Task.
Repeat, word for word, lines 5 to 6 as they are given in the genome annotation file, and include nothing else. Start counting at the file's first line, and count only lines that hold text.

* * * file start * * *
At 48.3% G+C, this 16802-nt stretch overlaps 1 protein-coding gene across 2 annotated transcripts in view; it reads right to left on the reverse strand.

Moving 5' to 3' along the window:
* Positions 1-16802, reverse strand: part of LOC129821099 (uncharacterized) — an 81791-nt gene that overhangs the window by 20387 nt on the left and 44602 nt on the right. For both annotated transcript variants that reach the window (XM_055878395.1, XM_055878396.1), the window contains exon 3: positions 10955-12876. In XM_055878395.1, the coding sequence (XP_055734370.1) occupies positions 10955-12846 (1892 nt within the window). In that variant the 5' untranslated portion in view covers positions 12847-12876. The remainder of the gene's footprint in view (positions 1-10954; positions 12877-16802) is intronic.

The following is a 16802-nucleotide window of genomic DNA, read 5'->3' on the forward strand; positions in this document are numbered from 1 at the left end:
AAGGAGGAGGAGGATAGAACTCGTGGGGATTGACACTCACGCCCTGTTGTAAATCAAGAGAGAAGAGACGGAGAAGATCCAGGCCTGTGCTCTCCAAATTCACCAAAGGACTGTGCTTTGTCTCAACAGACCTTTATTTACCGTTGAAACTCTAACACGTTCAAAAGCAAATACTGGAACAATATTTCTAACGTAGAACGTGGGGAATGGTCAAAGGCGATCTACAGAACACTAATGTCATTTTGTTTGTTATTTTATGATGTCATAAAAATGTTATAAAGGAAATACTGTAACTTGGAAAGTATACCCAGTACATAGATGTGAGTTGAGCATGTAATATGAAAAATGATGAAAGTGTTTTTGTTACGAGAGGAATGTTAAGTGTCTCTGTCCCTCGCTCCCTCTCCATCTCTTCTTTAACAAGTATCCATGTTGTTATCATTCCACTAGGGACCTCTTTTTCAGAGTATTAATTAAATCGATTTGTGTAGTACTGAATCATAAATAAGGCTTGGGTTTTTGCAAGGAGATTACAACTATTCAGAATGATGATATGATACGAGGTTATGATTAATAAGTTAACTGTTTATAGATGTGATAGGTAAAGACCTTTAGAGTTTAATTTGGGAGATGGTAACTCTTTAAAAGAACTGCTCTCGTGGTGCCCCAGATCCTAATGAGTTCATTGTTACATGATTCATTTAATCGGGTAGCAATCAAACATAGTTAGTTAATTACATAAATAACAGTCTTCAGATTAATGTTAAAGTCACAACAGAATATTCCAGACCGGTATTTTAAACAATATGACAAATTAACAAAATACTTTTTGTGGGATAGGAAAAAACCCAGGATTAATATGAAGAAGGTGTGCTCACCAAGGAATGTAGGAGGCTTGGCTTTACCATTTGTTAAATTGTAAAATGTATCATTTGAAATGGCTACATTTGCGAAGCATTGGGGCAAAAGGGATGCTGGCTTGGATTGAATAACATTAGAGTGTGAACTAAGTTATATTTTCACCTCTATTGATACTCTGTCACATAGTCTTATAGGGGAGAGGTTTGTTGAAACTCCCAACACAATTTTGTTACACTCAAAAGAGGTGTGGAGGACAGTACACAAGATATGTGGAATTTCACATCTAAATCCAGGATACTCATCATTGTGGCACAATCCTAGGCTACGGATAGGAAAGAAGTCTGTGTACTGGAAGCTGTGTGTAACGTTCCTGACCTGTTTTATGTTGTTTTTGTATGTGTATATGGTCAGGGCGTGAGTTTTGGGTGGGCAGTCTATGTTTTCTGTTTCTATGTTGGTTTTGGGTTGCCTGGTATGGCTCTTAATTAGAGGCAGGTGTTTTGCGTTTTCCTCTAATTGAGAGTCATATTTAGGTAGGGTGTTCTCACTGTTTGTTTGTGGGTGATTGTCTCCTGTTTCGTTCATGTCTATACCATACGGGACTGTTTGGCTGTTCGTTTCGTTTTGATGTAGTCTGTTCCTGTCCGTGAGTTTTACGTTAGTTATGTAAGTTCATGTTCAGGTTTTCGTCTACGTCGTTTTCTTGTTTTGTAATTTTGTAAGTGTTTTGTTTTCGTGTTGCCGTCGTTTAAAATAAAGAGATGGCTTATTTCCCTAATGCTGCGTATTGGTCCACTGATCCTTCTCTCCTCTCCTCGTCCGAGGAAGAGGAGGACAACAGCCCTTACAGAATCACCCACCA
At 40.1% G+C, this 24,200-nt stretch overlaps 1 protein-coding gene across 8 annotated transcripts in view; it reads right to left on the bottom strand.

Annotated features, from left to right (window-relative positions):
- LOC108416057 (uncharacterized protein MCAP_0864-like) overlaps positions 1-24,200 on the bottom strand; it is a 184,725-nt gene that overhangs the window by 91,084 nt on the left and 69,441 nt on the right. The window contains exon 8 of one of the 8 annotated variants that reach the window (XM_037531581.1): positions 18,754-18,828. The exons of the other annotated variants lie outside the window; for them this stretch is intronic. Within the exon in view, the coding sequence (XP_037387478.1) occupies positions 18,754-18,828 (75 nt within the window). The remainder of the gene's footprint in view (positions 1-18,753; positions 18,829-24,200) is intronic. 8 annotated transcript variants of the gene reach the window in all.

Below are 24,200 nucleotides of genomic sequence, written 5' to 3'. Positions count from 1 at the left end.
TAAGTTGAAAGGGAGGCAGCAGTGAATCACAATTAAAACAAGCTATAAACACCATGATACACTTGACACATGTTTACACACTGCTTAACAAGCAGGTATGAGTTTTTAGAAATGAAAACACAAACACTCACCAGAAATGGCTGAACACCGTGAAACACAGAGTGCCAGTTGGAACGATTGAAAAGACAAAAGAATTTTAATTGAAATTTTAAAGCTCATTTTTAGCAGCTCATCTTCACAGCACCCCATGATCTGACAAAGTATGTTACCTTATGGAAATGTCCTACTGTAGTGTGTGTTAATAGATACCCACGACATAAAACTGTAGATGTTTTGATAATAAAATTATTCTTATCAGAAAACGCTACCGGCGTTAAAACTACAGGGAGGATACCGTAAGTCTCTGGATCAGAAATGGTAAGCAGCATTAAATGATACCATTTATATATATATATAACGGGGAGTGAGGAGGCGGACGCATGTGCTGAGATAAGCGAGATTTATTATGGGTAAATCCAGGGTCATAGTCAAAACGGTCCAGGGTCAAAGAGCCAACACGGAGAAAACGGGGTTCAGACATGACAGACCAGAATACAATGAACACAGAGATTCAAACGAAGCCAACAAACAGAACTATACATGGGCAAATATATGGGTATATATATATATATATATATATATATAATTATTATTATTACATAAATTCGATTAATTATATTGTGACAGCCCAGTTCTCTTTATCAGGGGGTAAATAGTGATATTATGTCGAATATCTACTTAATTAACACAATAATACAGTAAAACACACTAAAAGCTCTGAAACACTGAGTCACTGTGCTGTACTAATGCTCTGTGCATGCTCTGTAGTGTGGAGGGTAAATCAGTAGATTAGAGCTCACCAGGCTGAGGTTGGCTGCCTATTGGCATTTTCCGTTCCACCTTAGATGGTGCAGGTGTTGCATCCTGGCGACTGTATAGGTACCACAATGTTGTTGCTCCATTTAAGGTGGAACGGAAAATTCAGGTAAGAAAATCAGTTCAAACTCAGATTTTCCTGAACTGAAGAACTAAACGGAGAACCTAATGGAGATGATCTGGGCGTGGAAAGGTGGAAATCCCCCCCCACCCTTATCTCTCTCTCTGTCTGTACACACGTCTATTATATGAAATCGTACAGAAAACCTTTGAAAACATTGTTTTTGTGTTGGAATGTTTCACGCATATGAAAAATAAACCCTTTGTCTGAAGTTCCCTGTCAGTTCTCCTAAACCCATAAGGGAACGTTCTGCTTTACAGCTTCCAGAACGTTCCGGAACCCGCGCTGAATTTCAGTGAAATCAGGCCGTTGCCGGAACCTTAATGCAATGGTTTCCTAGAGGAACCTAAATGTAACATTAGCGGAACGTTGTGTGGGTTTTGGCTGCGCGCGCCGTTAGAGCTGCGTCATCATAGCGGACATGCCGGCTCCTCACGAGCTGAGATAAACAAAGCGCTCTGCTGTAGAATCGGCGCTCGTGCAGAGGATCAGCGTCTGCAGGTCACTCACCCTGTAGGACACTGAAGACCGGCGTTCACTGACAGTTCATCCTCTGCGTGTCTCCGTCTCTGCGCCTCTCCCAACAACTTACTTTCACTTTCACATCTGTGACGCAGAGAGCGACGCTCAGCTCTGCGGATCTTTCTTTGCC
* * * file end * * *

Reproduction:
AAGGAGGAGGAGGATAGAACTCGTGGGGATTGACACTCACGCCCTGTTGTAAATCAAGAGAGAAGAGACGGAGAAGATCCAGGCCTGTGCTCTCCAAATTCACCAAAGGACTGTGCTTTGTCTCAACAGACCTTTATTTACCGTTGAAACTCTAACACGTTCAAAAGCAAATACTGGAACAATATTTCTAACGTAGAACGTGGGGAATGGTCAAAGGCGATCTACAGAACACTAATGTCATTTTGTTTGTTATTTTATGATGTCATAAAAATGTTATAAAGGAAATACTGTAACTTGGAAAGTATACCCAGTACATAGATGTGAGTTGAGCATGTAATATGAAAAATGATGAAAGTGTTTTTGTTACGAGAGGAATGTTAAGTGTCTCTGTCCCTCGCTCCCTCTCCATCTCTTCTTTAACAAGTATCCATGTTGTTATCATTCCACTAGGGACCTCTTTTTCAGAGTATTAATTAAATCGATTTGTGTAGTACTGAATCATAAATAAGGCTTGGGTTTTTGCAAGGAGATTACAACTATTCAGAATGATGATATGATACGAGGTTATGATTAATAAGTTAACTGTTTATAGATGTGATAGGTAAAGACCTTTAGAGTTTAATTTGGGAGATGGTAACTCTTTAAAAGAACTGCTCTCGTGGTGCCCCAGATCCTAATGAGTTCATTGTTACATGATTCATTTAATCGGGTAGCAATCAAACATAGTTAGTTAATTACATAAATAACAGTCTTCAGATTAATGTTAAAGTCACAACAGAATATTCCAGACCGGTATTTTAAACAATATGACAAATTAACAAAATACTTTTTGTGGGATAGGAAAAAACCCAGGATTAATATGAAGAAGGTGTGCTCACCAAGGAATGTAGGAGGCTTGGCTTTACCATTTGTTAAATTGTAAAATGTATCATTTGAAATGGCTACATTTGCGAAGCATTGGGGCAAAAGGGATGCTGGCTTGGATTGAATAACATTAGAGTGTGAACTAAGTTATATTTTCACCTCTATTGATACTCTGTCACATAGTCTTATAGGGGAGAGGTTTGTTGAAACTCCCAACACAATTTTGTTACACTCAAAAGAGGTGTGGAGGACAGTACACAAGATATGTGGAATTTCACATCTAAATCCAGGATACTCATCATTGTGGCACAATCCTAGGCTACGGATAGGAAAGAAGTCTGTGTACTGGAAGCTGTGTGTAACGTTCCTGACCTGTTTTATGTTGTTTTTGTATGTGTATATGGTCAGGGCGTGAGTTTTGGGTGGGCAGTCTATGTTTTCTGTTTCTATGTTGGTTTTGGGTTGCCTGGTATGGCTCTTAATTAGAGGCAGGTGTTTTGCGTTTTCCTCTAATTGAGAGTCATATTTAGGTAGGGTGTTCTCACTGTTTGTTTGTGGGTGATTGTCTCCTGTTTCGTTCATGTCTATACCATACGGGACTGTTTGGCTGTTCGTTTCGTTTTGATGTAGTCTGTTCCTGTCCGTGAGTTTTACGTTAGTTATGTAAGTTCATGTTCAGGTTTTCGTCTACGTCGTTTTCTTGTTTTGTAATTTTGTAAGTGTTTTGTTTTCGTGTTGCCGTCGTTTAAAATAAAGAGATGGCTTATTTCCCTAATGCTGCGTATTGGTCCACTGATCCTTCTCTCCTCTCCTCGTCCGAGGAAGAGGAGGACAACAGCCCTTACAGAATCACCCACCA
At 40.1% G+C, this 24,200-nt stretch overlaps 1 protein-coding gene across 8 annotated transcripts in view; it reads right to left on the bottom strand.